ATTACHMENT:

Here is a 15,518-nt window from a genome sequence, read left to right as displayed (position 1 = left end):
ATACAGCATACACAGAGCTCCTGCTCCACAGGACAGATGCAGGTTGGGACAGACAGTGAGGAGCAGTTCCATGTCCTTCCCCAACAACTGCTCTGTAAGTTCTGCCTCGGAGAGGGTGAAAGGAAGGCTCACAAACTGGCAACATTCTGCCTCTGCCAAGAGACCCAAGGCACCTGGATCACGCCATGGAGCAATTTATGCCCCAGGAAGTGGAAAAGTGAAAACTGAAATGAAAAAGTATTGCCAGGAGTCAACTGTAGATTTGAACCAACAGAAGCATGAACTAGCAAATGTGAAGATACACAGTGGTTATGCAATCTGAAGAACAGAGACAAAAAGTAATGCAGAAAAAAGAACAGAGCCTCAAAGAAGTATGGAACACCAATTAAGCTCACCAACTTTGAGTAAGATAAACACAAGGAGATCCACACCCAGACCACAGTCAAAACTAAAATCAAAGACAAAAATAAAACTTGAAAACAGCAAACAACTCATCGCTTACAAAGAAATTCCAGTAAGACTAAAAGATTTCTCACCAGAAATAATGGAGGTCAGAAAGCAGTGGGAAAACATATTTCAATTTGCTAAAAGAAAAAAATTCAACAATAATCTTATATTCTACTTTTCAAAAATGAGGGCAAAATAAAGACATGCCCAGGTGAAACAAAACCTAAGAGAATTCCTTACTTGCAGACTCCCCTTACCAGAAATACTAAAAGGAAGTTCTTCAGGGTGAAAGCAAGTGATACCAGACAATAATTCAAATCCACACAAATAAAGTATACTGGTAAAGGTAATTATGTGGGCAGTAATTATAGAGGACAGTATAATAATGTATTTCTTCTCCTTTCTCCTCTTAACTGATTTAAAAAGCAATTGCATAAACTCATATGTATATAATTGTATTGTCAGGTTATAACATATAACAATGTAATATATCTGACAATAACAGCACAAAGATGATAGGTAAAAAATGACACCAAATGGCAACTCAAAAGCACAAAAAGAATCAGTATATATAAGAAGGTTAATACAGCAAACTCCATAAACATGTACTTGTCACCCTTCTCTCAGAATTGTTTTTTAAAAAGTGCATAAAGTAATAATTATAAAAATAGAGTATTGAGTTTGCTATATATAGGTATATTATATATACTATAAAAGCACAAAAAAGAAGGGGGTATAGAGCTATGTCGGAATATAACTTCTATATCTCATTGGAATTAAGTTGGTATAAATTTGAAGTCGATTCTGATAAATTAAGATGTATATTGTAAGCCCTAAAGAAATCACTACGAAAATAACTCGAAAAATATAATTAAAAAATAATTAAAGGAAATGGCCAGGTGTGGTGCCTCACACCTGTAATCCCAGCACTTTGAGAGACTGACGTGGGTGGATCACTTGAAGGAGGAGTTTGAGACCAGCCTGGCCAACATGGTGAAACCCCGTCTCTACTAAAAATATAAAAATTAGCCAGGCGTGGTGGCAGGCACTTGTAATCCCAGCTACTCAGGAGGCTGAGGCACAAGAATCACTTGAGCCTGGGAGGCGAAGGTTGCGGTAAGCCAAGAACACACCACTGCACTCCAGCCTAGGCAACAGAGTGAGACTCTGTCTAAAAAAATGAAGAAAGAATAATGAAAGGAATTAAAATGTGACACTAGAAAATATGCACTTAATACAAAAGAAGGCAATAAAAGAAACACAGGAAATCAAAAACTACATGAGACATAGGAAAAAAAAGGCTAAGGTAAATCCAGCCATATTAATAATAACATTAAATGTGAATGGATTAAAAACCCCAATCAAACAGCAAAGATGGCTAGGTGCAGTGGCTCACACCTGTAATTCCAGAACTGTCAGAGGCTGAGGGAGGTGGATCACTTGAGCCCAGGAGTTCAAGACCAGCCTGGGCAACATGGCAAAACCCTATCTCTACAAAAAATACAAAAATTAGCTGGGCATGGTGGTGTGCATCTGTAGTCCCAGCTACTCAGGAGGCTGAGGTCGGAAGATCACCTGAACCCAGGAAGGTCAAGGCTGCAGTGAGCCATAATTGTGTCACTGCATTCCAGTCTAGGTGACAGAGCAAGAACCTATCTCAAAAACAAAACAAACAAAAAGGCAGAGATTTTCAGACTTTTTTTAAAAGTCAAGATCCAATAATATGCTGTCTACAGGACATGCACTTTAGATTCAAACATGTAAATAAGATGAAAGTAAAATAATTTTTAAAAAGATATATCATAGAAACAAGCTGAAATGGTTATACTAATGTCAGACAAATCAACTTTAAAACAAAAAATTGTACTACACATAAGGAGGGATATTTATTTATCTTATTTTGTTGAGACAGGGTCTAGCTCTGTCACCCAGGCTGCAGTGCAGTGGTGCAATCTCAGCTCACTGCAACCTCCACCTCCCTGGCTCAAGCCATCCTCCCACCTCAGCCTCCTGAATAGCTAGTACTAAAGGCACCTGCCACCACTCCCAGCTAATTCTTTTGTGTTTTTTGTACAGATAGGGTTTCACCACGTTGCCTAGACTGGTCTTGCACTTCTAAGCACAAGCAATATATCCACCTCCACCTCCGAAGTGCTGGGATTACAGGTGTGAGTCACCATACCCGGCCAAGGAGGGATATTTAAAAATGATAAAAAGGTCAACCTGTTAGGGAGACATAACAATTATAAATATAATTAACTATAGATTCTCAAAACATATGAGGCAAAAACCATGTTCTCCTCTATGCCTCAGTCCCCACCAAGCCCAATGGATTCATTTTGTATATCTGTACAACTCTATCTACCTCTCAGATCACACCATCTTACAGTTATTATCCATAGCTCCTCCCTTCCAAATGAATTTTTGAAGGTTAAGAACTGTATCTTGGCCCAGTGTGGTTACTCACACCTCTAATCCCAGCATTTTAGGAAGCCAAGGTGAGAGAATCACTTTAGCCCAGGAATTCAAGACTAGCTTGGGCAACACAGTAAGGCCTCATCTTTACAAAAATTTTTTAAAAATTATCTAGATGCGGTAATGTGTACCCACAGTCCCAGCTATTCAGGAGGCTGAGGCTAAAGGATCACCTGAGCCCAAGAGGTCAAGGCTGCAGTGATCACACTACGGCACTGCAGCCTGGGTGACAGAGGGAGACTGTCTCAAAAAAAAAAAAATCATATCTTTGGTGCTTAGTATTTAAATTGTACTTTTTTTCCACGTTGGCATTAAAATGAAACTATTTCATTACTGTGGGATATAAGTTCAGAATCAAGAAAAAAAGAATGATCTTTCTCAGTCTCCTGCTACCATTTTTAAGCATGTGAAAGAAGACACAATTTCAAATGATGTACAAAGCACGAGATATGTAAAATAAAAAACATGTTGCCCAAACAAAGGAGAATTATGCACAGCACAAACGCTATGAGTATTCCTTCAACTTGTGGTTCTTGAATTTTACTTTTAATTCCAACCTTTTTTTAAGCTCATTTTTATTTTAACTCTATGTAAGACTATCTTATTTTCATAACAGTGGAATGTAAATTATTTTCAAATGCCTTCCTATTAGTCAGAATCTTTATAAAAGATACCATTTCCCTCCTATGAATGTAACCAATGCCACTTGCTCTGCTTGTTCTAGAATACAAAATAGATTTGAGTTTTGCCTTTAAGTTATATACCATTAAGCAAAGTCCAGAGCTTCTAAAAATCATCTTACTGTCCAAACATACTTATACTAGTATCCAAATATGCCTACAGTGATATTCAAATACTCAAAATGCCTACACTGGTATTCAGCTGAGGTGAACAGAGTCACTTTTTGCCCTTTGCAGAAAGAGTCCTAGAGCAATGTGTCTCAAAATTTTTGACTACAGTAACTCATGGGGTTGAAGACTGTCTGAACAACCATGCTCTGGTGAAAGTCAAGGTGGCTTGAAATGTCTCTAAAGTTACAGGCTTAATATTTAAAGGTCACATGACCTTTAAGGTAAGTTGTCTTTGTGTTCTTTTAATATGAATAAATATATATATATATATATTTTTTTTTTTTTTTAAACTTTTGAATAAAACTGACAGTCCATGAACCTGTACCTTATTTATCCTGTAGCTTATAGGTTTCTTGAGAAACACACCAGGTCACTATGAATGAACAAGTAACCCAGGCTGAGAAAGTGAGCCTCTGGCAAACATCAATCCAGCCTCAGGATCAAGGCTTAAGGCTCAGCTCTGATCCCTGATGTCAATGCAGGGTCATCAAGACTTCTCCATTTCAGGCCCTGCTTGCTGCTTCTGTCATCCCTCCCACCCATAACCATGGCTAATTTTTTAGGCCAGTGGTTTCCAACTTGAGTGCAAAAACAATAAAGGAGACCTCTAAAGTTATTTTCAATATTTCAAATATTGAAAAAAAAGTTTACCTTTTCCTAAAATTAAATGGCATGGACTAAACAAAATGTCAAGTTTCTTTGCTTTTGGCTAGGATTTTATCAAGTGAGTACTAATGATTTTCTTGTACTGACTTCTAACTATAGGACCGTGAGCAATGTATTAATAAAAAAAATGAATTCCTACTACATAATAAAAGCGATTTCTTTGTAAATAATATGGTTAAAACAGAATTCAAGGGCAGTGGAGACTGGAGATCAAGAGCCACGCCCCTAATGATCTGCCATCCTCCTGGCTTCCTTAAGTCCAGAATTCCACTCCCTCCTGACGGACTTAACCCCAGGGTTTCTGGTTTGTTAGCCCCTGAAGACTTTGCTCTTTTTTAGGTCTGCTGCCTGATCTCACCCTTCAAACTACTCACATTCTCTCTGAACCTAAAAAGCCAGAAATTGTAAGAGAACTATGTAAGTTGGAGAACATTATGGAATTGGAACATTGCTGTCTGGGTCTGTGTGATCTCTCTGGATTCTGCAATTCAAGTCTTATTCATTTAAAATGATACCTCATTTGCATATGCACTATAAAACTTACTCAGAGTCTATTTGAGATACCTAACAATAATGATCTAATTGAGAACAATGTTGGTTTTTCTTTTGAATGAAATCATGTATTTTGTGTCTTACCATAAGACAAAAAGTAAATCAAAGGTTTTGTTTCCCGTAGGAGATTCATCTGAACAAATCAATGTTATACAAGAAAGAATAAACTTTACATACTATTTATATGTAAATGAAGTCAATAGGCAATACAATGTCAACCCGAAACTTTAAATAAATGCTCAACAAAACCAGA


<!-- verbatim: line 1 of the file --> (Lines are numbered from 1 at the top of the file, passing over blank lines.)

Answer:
Here is a 15,518-nt window from a genome sequence, read left to right as displayed (position 1 = left end):